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  • Writer's pictureKeith

Weekly Activities - Candle Decoration



Weekly Activities

As Christmas draws ever closer we chose to make a candle decoration that the children could take home. We started by find a suitable log that the children could use to cut off a thick disc with a hand saw. After they had cut their disc we put out lots of different craft resources and asked they children how they would like to decorate it. Many chose to start by painting the tops their disc. Once dry, they added some glue and sprinkled different coloured glitter over the top. We had some tinsle handy so the children used scissors to cut it to size and then a stample gun to attach it around the sides. Now it was time to use either a hand or electric drill to drill a hole part way through the disc. The children then added the finishing touch, by placing either a tea light candle or slimmer cake decoration candle into the hole.


We specifically wanted to add a candle as the centrepiece as apart from making the decoration look very pretty, candles play a significant role in many religions, especially around Christmas...


In many denominations of Christianity, candles are used to represent the light of Christ, and are often lit during religious services. Candles are also commonly used during seasonal festivities, to symbolise the hope and renewal brought by the birth, death, and resurrection of Jesus.


In Buddhism, candles are used in meditation and prayer, representing the light of the Buddha and the path to enlightenment. Buddhists often light candles and incense around statues and images of the Buddha and will use candles in their homes and temples to create a peaceful and spiritual environment for prayer and day to day life alike.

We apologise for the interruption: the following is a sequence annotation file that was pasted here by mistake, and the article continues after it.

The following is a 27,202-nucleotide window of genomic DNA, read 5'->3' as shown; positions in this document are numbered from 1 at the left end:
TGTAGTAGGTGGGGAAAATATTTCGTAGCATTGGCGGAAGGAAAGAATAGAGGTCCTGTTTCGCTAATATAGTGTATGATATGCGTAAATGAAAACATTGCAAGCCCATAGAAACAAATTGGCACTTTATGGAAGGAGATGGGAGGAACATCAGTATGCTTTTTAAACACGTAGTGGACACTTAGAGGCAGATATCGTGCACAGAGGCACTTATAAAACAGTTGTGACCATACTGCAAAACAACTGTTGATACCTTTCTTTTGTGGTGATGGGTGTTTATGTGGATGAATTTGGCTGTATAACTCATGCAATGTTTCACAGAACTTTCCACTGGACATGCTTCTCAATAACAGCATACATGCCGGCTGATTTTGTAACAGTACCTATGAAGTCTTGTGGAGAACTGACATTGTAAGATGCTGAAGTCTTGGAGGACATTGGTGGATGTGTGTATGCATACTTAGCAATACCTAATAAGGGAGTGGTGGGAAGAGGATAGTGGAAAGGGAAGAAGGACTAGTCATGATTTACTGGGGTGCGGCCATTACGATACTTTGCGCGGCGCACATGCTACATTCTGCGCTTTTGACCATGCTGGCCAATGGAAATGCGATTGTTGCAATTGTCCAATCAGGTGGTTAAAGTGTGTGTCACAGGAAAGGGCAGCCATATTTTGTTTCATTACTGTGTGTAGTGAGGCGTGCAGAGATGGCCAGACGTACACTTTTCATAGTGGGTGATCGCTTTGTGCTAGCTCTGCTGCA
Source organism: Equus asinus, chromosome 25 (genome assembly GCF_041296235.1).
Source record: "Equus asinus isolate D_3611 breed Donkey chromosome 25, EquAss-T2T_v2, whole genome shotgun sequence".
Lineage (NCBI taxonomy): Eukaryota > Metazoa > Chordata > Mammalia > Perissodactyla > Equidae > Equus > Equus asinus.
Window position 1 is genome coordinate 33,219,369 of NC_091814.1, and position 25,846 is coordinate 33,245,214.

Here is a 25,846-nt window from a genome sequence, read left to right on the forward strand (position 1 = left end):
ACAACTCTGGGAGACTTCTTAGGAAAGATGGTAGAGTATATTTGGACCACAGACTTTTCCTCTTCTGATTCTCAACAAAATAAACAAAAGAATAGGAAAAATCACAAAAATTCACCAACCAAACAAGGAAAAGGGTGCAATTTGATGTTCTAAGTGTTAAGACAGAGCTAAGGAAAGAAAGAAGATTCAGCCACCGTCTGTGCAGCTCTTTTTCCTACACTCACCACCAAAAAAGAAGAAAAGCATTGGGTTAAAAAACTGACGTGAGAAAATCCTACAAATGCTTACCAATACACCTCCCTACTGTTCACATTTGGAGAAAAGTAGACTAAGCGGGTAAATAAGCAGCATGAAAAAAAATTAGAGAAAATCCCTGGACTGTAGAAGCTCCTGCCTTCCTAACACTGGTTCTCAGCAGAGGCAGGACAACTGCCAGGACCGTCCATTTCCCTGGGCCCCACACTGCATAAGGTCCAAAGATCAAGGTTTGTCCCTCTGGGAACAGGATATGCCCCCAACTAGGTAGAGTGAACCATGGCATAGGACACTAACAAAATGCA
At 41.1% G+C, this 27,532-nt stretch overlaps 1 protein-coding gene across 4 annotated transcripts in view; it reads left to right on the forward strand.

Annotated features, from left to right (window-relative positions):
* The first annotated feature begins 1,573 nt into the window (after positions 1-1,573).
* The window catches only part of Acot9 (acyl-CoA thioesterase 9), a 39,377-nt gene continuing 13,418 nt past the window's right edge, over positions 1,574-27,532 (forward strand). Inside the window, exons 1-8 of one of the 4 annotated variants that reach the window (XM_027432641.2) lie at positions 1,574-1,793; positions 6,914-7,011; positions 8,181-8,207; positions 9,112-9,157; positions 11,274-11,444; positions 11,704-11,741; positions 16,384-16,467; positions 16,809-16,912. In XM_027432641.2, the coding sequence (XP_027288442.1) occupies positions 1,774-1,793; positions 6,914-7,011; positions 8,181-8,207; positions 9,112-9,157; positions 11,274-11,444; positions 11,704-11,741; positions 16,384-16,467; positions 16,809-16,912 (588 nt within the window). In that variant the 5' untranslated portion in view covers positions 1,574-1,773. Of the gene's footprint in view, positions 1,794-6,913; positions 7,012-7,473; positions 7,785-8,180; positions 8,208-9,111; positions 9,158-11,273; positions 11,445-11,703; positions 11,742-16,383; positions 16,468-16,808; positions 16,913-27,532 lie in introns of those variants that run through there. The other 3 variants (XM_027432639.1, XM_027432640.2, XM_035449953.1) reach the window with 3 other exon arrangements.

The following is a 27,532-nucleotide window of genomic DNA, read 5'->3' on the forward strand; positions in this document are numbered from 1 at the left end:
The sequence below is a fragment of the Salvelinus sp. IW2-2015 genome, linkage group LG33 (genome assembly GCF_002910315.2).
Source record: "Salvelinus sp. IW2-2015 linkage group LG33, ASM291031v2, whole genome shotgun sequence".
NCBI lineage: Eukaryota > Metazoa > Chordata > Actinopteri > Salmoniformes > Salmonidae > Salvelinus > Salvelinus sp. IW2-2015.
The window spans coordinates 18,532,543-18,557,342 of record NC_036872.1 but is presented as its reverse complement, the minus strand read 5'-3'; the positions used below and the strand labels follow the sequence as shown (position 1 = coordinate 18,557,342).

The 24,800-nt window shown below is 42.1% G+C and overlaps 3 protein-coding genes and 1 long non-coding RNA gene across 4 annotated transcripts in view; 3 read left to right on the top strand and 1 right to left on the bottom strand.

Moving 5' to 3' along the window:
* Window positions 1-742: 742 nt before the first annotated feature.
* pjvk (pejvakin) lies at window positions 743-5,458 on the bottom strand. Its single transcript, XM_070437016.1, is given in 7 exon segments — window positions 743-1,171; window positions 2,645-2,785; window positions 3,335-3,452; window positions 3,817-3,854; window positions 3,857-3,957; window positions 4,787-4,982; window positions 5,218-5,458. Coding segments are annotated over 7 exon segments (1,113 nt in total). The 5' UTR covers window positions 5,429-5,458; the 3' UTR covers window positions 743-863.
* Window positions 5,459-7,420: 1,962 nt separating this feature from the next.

In Hinduism, candles are used in a daily ritual of worship and offering, to represent the light of the gods and the connection between the individual and the divine. Hindus may also light candles during religious festivals and ceremonies, such as Diwali.


In Native American traditions, candles are used in ceremonies to represent the connection between the physical and spiritual world, and to bring light to those who are in need, either ill or struggling.


Aims and Objectives

  • Explore natural materials

  • Develop hand-eye co-ordination

  • Develop manipulation and control

  • Talk about what Christmas means to us and our families

  • Learn about different cultures and religeons


Home Activity

Here's a link to 15 great Christmas decoration ideas you can try at home with your child from the Sitters website:-



1. Cupcake wrapper Christmas trees

2. Fingerprint snowmen

3. Bead candy canes

4. Handprint wreath

5. Threading decorations

6. Hanging spiral Christmas tree

7. Homemade snow globes

8. Paper plate angels

9. Hama bead decorations

10. Salt dough Olaf

11. Threaded popcorn garlands

12. Giant felt Christmas tree

13. Button wreath decorations

14. Snowmen pegs

15. Penguin feet craft






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